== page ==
3. Reach out to those who are going astray.
Finally, Jude gets to how to respond to the false teachers and those who are being led astray by them. He’s spoken honestly and directly about the danger. Having been reminded to expect that false teachers will come, and having been encouraged to keep ourselves in God’s love, Jude now tells us what we are to do with the false teachers. He divides them into three groups and says:
And have mercy on those who doubt; save others by snatching them out of the fire; to others show mercy with fear, hating even the garment stained by the flesh. (Jude 1:22-23)
There are three groups we need to be concerned with:
First, he addresses those who doubt. He’s probably talking about some in the church who have started to be swayed by the false teaching. They’re wavering in their commitment to the faith once for all delivered to the saints. They have doubts about the Bible, about the Christian faith. They have questions. They want to know if the Bible is true, if we can trust what we’ve received. Jude says: have mercy on these people. Be helpful to them. Build relationships with them. Your relationship with them should be characterized by mercy. I’m sure you can think of people who fit into this category. You have the opportunity to invest in their lives if you have mercy on those who doubt.
Second, he addresses a second group. He says, “save others by snatching them out of the fire.” These people, it would seem, have gone further down the road with the false teachers. They’re in danger of judgment, characterized by fire. Some have been so influenced by false teaching, Jude is saying, that they are teetering on the edge of hell. We need to snatch them and save them before it’s too late.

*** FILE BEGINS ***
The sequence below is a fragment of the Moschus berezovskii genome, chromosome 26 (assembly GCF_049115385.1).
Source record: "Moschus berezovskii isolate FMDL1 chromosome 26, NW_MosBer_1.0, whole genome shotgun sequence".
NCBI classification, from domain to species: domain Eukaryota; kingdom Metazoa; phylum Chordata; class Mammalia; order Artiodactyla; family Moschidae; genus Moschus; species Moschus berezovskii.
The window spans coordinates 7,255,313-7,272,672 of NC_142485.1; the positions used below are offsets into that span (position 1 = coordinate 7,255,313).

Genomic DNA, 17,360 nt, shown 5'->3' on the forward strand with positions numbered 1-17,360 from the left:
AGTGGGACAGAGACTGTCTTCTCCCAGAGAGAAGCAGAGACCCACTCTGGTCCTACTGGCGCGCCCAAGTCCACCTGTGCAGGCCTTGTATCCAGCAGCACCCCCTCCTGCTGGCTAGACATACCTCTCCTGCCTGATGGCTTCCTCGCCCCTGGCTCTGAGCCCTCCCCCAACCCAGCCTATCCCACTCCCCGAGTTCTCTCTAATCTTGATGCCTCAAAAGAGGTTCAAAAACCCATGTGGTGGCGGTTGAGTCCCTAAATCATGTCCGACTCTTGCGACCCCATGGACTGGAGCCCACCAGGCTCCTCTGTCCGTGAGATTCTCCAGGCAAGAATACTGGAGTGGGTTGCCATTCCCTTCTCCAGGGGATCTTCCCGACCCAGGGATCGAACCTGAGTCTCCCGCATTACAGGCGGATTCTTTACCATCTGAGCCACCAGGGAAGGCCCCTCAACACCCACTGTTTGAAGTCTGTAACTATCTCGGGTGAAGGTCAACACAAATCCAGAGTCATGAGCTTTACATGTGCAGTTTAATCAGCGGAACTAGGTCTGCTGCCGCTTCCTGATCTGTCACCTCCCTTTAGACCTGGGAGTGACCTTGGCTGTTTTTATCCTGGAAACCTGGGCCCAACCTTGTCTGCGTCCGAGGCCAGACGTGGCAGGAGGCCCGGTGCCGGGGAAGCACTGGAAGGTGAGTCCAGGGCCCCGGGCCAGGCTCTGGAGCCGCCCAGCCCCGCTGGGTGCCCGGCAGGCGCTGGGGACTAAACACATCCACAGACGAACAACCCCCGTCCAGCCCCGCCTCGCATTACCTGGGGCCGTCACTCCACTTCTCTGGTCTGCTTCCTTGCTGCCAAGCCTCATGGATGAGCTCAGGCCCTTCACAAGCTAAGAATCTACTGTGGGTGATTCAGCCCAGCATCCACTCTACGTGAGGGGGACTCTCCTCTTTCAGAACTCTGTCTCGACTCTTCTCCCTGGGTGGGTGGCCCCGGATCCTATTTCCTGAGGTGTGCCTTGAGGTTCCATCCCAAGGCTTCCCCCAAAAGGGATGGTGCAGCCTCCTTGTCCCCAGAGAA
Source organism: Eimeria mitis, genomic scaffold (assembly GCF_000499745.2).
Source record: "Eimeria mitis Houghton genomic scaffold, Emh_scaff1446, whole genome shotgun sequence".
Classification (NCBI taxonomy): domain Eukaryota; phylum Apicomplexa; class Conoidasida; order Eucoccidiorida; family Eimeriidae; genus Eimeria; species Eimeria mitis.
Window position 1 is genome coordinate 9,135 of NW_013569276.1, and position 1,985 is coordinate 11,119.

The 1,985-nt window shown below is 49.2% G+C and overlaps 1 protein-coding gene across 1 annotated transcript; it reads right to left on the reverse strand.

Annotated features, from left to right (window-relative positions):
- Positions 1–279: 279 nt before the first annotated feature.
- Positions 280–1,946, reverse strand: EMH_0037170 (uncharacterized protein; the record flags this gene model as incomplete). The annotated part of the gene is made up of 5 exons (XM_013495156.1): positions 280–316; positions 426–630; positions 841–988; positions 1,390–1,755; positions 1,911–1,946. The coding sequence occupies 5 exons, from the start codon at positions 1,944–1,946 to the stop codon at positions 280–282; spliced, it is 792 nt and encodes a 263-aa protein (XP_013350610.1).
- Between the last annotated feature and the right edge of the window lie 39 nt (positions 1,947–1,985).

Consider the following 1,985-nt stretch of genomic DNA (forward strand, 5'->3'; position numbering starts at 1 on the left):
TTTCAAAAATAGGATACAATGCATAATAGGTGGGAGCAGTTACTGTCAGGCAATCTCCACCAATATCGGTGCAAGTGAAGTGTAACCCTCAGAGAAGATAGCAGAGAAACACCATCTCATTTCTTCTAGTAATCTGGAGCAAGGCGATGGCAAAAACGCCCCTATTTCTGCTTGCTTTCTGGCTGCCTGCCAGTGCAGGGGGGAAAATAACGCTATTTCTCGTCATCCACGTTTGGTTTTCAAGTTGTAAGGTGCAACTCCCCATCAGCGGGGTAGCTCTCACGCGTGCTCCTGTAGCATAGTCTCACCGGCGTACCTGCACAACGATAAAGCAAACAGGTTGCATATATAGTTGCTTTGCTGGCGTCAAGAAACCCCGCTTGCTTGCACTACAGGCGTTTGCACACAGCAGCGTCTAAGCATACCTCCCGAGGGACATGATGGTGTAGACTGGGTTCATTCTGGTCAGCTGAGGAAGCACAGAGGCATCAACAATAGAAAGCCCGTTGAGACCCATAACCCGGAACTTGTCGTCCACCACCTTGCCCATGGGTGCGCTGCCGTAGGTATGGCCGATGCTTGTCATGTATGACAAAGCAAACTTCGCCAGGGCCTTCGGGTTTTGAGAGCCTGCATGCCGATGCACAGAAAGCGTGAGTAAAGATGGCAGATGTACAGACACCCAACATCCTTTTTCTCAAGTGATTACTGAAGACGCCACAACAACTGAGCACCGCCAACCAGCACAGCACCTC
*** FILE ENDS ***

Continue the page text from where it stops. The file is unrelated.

When we encounter someone who has departed the faith, we can’t just give up on them. God does restore people. One pastor had a friend who walked away from the Christian faith and began living a very immoral lifestyle. He went and visited his friend. Afterwards he was so drained that afterwards he pulled out this verse and with tears in his eyes reminded himself that God still does save wayward sinners, and that his counsel still might bear fruit in his friend’s life. Jude calls us to do this. When people walk away from the faith, they’re in danger of judgment. Contend for them. Save them by snatching them out of the fire.
Then there’s one final group. He says, “to others show mercy with fear, hating even the garment stained by the flesh.” By the strength of the language it seems like Jude is talking about the false teachers themselves. They’ve abandoned themselves to false teaching, but they’re not beyond redemption. Jude says to show mercy to them. Pray for them. Treat them kindly. But also be cautious. Be on guard. He talks about the garment stained by flesh. He’s talking about the clothing worn closest to the body. This is pretty graphic. He’s talking, in essence, about clothing that’s been stained with human waste. Show mercy to them, he says, but be cautious. As one person put it: